Chris Matthews: Welcome back. We saw thousands of Tea Partiers rally in Washington on Tax Day last week. And a recent political poll actually shows the movement is split between social concerns (Sarah Palin is their leader), and libertarians who support Congressman Ron Paul. Congressman Ron Paul is with us tonight. It’s an honor to have you, sir, you’re a leader of a movement. Sometimes you remind me of my hero growing up, he was in fact Barry Goldwater.
Ron Paul: Oh.
Chris Matthews: And then I grew up. And I began to see the complications of life, like people get old and they don’t have a lot of ability to save money, so they need Social Security. And we need a civil rights bill, even if it was done under the Interstate Commerce Clause maybe a fiddle there. But the fact is it isn’t always as clear and simple as libertarian philosophy argues. But you have stuck to your position. You are a libertarian and at your age you still believe that way less government is way better.
Ron Paul: But aren’t we on the verge of proving our point? Social Security sounds good, but it’s broke. And even if they take care of sending out the checks, eventually the checks won’t buy anything because they’ll just print the money. So I think our point has been proven. That’s what this whole movement is about, that’s what the Tea Party Movement is all about. I mean, the failure of government is everywhere around us.
Chris Matthews: Okay, I used to argue this with my dad who was sort of a middle-of-the-road Republican. I tried to take your position and he would say, “Yeah, but some people just don’t save money. Maybe they don’t have the discipline, maybe they don’t have the financial ability. They live paycheck to paycheck.” All of a sudden they’re 65 and they don’t have any money. In the old days you’d move in with your kids. But in modern society the kids have already moved to the suburbs, you’re in the old neighborhood, it doesn’t work. That’s why the government felt it needed to have some kind of safety net for retired people. You still don’t think we need Social Security? This is pretty fundamental.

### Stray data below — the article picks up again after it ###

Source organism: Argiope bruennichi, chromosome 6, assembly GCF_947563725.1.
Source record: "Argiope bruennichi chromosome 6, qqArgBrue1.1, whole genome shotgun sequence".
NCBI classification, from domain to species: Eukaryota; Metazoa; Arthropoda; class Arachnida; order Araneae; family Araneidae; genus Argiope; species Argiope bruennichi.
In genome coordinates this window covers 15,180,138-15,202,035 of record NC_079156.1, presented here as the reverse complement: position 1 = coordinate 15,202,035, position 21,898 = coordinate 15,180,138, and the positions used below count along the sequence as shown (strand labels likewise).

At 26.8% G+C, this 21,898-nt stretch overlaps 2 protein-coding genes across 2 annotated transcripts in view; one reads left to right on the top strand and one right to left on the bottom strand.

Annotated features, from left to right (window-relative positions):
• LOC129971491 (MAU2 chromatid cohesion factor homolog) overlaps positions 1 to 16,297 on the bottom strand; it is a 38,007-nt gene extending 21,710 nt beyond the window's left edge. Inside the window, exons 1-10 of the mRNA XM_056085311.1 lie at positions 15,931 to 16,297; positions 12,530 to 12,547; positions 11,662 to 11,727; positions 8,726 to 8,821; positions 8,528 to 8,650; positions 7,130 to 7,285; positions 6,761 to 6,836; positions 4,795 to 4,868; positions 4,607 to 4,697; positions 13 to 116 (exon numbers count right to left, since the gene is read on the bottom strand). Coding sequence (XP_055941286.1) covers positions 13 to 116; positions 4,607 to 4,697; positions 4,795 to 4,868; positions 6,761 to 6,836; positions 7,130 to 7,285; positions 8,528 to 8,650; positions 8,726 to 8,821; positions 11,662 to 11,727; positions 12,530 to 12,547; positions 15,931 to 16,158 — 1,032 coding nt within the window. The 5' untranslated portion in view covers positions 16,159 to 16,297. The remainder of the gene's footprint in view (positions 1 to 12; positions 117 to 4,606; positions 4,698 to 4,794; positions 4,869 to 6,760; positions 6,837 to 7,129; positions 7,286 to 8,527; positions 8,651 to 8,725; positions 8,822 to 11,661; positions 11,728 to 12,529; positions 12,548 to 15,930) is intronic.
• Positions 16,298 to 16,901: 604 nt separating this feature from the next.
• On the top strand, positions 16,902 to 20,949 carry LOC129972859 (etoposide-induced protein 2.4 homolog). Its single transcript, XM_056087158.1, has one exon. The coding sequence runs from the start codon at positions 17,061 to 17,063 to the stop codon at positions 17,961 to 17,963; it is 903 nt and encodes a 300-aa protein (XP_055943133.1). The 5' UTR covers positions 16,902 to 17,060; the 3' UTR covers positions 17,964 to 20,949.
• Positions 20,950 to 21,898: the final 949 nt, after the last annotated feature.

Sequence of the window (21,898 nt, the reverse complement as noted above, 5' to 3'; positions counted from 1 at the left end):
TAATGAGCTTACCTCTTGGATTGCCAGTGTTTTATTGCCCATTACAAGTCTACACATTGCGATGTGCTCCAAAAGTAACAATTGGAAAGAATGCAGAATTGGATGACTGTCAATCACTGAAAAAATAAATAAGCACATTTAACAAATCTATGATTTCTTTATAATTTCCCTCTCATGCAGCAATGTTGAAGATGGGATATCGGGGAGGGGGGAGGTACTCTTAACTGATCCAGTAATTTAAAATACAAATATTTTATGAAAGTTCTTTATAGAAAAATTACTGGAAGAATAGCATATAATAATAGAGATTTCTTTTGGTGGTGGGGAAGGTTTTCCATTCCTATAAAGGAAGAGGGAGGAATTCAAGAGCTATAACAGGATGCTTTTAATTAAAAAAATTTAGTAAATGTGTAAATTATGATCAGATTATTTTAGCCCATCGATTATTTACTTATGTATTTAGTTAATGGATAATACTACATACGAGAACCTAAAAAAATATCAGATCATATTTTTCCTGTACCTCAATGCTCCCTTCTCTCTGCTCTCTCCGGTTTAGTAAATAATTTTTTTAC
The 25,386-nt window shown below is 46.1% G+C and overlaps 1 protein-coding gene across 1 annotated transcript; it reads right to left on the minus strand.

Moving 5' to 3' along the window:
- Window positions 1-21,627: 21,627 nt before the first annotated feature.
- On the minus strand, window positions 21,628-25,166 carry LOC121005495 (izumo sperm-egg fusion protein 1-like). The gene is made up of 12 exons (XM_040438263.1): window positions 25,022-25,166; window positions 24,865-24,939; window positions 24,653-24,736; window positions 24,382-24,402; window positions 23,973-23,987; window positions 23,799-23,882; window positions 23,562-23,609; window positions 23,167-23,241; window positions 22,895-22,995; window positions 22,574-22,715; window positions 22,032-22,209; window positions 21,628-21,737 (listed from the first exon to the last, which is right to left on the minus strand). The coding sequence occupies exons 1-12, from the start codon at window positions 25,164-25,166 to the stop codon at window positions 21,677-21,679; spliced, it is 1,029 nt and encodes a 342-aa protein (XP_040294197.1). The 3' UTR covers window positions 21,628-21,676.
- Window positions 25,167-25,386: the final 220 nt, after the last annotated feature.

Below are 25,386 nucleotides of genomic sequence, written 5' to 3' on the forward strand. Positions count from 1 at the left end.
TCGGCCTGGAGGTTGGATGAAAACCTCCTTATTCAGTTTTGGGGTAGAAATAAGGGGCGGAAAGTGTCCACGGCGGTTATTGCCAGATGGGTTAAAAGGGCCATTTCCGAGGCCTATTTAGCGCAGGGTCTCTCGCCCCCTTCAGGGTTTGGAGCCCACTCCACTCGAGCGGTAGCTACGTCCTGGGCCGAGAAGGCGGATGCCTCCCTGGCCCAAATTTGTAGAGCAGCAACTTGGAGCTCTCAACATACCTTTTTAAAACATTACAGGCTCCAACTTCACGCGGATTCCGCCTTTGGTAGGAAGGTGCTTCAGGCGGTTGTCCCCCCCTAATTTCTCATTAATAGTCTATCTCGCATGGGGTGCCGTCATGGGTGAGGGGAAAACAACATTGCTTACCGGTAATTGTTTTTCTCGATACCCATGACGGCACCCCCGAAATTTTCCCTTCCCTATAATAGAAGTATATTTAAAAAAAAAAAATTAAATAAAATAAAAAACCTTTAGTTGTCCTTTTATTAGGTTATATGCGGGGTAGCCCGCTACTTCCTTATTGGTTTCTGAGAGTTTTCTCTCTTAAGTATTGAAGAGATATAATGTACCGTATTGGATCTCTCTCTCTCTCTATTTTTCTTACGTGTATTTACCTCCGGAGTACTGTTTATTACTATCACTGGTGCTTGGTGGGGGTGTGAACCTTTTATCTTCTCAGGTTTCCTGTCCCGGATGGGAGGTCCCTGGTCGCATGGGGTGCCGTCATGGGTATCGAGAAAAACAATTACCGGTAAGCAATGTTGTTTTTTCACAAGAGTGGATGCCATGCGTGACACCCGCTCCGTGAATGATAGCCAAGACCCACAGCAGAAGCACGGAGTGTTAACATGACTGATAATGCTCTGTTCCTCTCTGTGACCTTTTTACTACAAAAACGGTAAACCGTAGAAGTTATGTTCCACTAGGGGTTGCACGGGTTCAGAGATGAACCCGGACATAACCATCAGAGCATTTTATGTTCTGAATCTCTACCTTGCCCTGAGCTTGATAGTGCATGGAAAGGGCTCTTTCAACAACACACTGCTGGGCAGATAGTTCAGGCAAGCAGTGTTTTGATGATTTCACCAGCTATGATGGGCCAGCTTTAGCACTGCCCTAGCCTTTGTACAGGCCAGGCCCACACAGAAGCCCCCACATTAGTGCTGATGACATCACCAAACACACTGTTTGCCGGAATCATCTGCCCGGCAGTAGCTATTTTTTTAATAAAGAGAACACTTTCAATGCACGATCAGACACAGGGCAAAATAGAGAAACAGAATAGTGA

Ron Paul: There is a moral issue there as well. The person that didn’t save and spent their money and had no money when they were 65, why does that give them a moral right to take it from the person who was frugal and saved?
Chris Matthews: Because you forced them to pay in the payroll tax.
Ron Paul: But what if you didn’t force them?
Chris Matthew: That’s the problem my father would say. Okay, so what do you do with those people? If you don’t have a Social Security System, what do you do?
Ron Paul: Well, you’re going to better off than a Social Security System where everybody is dependent and goes totally bankrupt and you have a whole society broke. That’s what the problem will be. Nobody is going to get care.
Chris Matthews: Would it be better getting rid of Social Security?